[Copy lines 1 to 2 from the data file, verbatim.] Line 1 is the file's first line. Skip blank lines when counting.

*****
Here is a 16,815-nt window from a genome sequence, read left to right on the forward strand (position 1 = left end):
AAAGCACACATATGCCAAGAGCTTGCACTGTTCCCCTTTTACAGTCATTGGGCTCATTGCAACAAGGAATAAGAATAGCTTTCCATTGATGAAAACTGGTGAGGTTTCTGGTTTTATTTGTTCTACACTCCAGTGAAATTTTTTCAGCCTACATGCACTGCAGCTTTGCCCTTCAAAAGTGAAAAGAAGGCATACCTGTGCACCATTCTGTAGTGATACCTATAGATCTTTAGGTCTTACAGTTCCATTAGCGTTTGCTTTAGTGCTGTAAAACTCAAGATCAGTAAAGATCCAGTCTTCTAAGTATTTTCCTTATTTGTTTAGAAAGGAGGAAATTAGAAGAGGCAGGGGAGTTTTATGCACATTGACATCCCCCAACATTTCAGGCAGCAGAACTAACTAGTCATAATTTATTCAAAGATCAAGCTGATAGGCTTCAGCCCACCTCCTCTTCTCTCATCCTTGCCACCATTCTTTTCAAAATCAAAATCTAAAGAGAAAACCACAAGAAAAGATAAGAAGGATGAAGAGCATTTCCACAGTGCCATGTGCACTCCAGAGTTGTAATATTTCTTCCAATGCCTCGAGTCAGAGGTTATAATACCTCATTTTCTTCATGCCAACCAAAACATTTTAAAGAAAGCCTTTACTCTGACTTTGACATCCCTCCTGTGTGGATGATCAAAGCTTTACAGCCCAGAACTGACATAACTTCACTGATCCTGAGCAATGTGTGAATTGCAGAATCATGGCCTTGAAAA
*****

Here is a 16,815-nt window from a genome sequence, read left to right on the forward strand (position 1 = left end):
AAAGCACACATATGCCAAGAGCTTGCACTGTTCCCCTTTTACAGTCATTGGGCTCATTGCAACAAGGAATAAGAATAGCTTTCCATTGATGAAAACTGGTGAGGTTTCTGGTTTTATTTGTTCTACACTCCAGTGAAATTTTTTCAGCCTACATGCACTGCAGCTTTGCCCTTCAAAAGTGAAAAGAAGGCATACCTGTGCACCATTCTGTAGTGATACCTATAGATCTTTAGGTCTTACAGTTCCATTAGCGTTTGCTTTAGTGCTGTAAAACTCAAGATCAGTAAAGATCCAGTCTTCTAAGTATTTTCCTTATTTGTTTAGAAAGGAGGAAATTAGAAGAGGCAGGGGAGTTTTATGCACATTGACATCCCCCAACATTTCAGGCAGCAGAACTAACTAGTCATAATTTATTCAAAGATCAAGCTGATAGGCTTCAGCCCACCTCCTCTTCTCTCATCCTTGCCACCATTCTTTTCAAAATCAAAATCTAAAGAGAAAACCACAAGAAAAGATAAGAAGGATGAAGAGCATTTCCACAGTGCCATGTGCACTCCAGAGTTGTAATATTTCTTCCAATGCCTCGAGTCAGAGGTTATAATACCTCATTTTCTTCATGCCAACCAAAACATTTTAAAGAAAGCCTTTACTCTGACTTTGACATCCCTCCTGTGTGGATGATCAAAGCTTTACAGCCCAGAACTGACATAACTTCACTGATCCTGAGCAATGTGTGAATTGCAGAATCATGGCCTTGAAAA